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By "prior", they mean 30 years ago, at a time when the cable industry was the underdog fighting against the powerful broadcasters, and cable lobbyist [1] was a pro-consumer job.

Looking at what he's been involved in since then [2], it's all over the place. There's stuff in cable, stuff in wireless, stuff in phone, co-founder of a company that repairs aerospace components, PBS director, and a bunch of other things. I'm kind of at a loss to comprehend how someone can have held so many positions.

[1] It's not all clear that lobbyist is even accurate. He was the head of the largest cable industry trade association. Lobbying was one of the things they did. Calling their executives "lobbyists" would be kind of like calling the head of the American Medical Association a lobbyist.

[2] http://investing.businessweek.com/research/stocks/private/pe...




In fairness, the head of the AMA is probably reasonably described as a lobbyist.


Examples of IRC § 501(c)(6) organizations include the Chamber of Commerce, Jaycees, American Bar Association, American Medical Association, and National Association of Manufacturers.

The AMA is a c6 because: lobbying

The organizational definitions in IRC §§ 501(c)(4), (c)(5), and (c)(6) do not contain any explicit limitations on lobbying. The organizations described in these three sections may participate in an unrestricted amount of lobbying so long as the lobbying is related to the organization's exempt purpose. In fact, organizations whose sole activity is lobbying may be recognized under these sections...{etc}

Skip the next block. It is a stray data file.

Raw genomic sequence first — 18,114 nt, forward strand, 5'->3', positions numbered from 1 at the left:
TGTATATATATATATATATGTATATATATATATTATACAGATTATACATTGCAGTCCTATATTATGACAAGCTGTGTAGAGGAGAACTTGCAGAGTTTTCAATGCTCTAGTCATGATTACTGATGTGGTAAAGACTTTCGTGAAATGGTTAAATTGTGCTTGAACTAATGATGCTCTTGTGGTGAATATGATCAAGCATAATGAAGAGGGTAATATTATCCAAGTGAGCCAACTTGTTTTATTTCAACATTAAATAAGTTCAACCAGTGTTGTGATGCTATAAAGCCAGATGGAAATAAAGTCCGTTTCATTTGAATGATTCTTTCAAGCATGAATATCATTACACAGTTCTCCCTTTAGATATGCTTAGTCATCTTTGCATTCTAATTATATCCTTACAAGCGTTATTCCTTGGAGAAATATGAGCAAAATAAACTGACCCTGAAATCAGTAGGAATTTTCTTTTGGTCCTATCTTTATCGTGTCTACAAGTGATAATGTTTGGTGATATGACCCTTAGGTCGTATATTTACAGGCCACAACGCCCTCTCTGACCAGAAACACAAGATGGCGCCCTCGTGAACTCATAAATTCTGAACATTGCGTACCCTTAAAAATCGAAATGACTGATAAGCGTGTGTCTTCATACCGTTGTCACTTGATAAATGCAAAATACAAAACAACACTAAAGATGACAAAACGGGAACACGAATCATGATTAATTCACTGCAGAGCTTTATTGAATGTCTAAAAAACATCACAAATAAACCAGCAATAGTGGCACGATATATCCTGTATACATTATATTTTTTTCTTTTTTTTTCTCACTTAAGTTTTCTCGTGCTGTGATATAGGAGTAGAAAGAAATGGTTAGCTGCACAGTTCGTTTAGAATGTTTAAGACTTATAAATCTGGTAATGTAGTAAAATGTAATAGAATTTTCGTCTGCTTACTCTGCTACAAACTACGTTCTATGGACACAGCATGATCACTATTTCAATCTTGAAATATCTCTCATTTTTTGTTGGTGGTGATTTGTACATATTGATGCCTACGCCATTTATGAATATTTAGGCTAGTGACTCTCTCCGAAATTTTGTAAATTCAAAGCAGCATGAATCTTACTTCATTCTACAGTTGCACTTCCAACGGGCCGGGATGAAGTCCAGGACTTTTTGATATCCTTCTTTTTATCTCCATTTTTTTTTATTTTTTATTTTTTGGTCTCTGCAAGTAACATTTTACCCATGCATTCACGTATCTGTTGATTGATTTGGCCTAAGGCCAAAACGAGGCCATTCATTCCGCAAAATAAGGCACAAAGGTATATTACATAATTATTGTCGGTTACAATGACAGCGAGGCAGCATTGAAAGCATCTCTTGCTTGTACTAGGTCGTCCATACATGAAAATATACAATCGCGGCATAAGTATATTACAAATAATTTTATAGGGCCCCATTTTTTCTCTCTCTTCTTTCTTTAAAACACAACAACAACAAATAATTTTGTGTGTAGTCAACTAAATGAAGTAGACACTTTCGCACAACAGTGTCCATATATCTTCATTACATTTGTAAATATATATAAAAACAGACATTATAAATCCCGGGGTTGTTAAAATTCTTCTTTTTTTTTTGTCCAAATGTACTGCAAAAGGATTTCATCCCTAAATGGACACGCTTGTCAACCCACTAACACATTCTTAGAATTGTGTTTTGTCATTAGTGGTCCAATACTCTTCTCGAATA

Citation> Tax-Exempt Organizations: Political Activity Restrictions and Disclosure Requirements, Order Code RL33377


The AMA is, I believe, the largest lobbying organization in the country.


There are several larger; the US Chamber of Commerce is #1 -- AMA is big, but not even the biggest healthcare lobbying entity (BC/BS and the American Hospital Association are bigger than AMA) [1].

https://www.opensecrets.org/lobby/top.php?indexType=s&showYe...


In fairness to whom?


What do you think the primary motivation for industry trade associations is, in general? The Cable TV business has been under constant threat of regulatory action since its inception. This is like its principal business risk because they are basically monopolies everywhere they operate. It is extraordinarily specious to compare it to the AMA.


Seems like he left the CTIA in 2004. IMO, he should be at the bottom of the list, if at all. Can someone expand the Wikipedia article?




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